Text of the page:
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  • The Federal Sector EEO Complaint Process

    Federal agencies are forbidden from discriminating in their hiring processes based on things like race, gender, religion, national origin, age, disability, and a number of other factors thanks to Equal Employment Opportunity legislation (EEO). While this has been the law for quite some time, there are still instances in which this discrimination occurs. If you feel as though you have been the ...
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  • Employment Mistakes to Avoid

    No matter how large or small your business is, you are bound by state and federal hiring laws. Deciphering these laws can be tricky, but noncompliance can be costly. You may find yourself facing large fines and other punishments for a simple mistake. Here are some common areas where employers make mistakes that can cost them. Application Forms Employment application forms are useful to employers ...
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  • How to File an OSC Complaint

    The Office of Special Counsel (OSC) handles complaints made by federal employees against federal agencies or supervisors regarding prohibited personal practices and violations of the Hatch Act. These complaints frequently involve retaliatory action against whistleblowers. They may also involve complaints against employees holding specific government positions that are forbidden from engaging in ...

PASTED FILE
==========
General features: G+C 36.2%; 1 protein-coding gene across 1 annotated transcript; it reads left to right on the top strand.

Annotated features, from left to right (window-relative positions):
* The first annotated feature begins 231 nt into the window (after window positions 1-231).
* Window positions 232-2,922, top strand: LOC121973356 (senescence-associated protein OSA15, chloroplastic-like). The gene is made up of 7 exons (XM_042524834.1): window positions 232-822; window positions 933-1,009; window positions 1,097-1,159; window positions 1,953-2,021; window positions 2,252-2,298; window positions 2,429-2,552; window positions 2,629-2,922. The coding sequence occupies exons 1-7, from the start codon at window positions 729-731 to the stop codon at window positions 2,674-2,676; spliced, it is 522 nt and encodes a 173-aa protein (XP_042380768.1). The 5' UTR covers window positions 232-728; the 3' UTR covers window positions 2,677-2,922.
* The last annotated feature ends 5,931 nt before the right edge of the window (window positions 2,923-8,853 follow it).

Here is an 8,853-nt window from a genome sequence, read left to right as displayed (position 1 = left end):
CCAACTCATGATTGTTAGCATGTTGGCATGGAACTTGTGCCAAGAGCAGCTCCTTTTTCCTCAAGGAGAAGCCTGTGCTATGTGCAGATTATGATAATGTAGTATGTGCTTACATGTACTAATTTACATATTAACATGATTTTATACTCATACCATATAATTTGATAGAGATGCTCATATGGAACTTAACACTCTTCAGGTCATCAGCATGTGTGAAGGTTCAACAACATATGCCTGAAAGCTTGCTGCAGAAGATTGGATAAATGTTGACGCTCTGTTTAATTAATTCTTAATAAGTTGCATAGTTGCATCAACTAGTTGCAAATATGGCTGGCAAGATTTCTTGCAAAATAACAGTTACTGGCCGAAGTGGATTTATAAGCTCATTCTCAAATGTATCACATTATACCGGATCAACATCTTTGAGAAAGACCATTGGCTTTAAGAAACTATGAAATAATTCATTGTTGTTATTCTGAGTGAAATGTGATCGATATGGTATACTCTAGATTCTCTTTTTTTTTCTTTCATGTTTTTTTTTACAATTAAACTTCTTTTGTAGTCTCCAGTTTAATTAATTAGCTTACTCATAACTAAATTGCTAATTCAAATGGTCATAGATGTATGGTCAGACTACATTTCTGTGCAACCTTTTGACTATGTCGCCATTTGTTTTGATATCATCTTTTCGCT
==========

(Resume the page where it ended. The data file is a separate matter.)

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  • Federal Performance Improvement Plans

    Federal employees are evaluated by supervisors every year, which are important to the employee’s career. If you hear you’re being considered for a performance employment plan, you should be wary: these are not always what they seem. Performance improvement plans are built as your federal agency giving you a chance to improve and grow in your position to help you succeed at your job. However, in ...
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  • MSPB Report Discusses Nepotism in the Federal Civil Service

    A recent report from the United States Merit Systems Protection Board (MSPB) has issued information about the prohibitions pertaining to nepotism in the Federal civil service. There are a number of statutes prohibiting an employee from helping relatives obtain employment in the civil service. These include: 18 U.S.C. § 208 - Prohibitions 5 U.S.C. § 2302(b)(7) – Governs the federal civil service 5 ...
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  • EEOC Has Issued Regulations for Those with Disabilities

    One of the primary priorities of the federal government is increasing employment rates for individuals who suffer from disabilities, according to the U.S. Equal Employment Opportunity Commission (EEOC). As a result, the EEOC has implemented a new rule that sets forth § 501 of the Rehabilitation Act. Federal agencies have been given regulations that explain what they must do to comply with their ...
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  • MSPB Chairman Believes More Gov't Training Needed to Uphold MSPs

    The United States Merit Systems Protection Board (MSPB) is tasked with ensuring federal employments, government agents, and civil servants both understand and adhere to their duties, responsibilities, and ethical guidelines. Within its codes, the MSPB has established nine Merit System Principles (MSP) that an agent should always follow, and thirteen Prohibited Personnel Practices (PPP) that should ...
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  • Nepotism: Favoring Friends & Family in Federal Workforces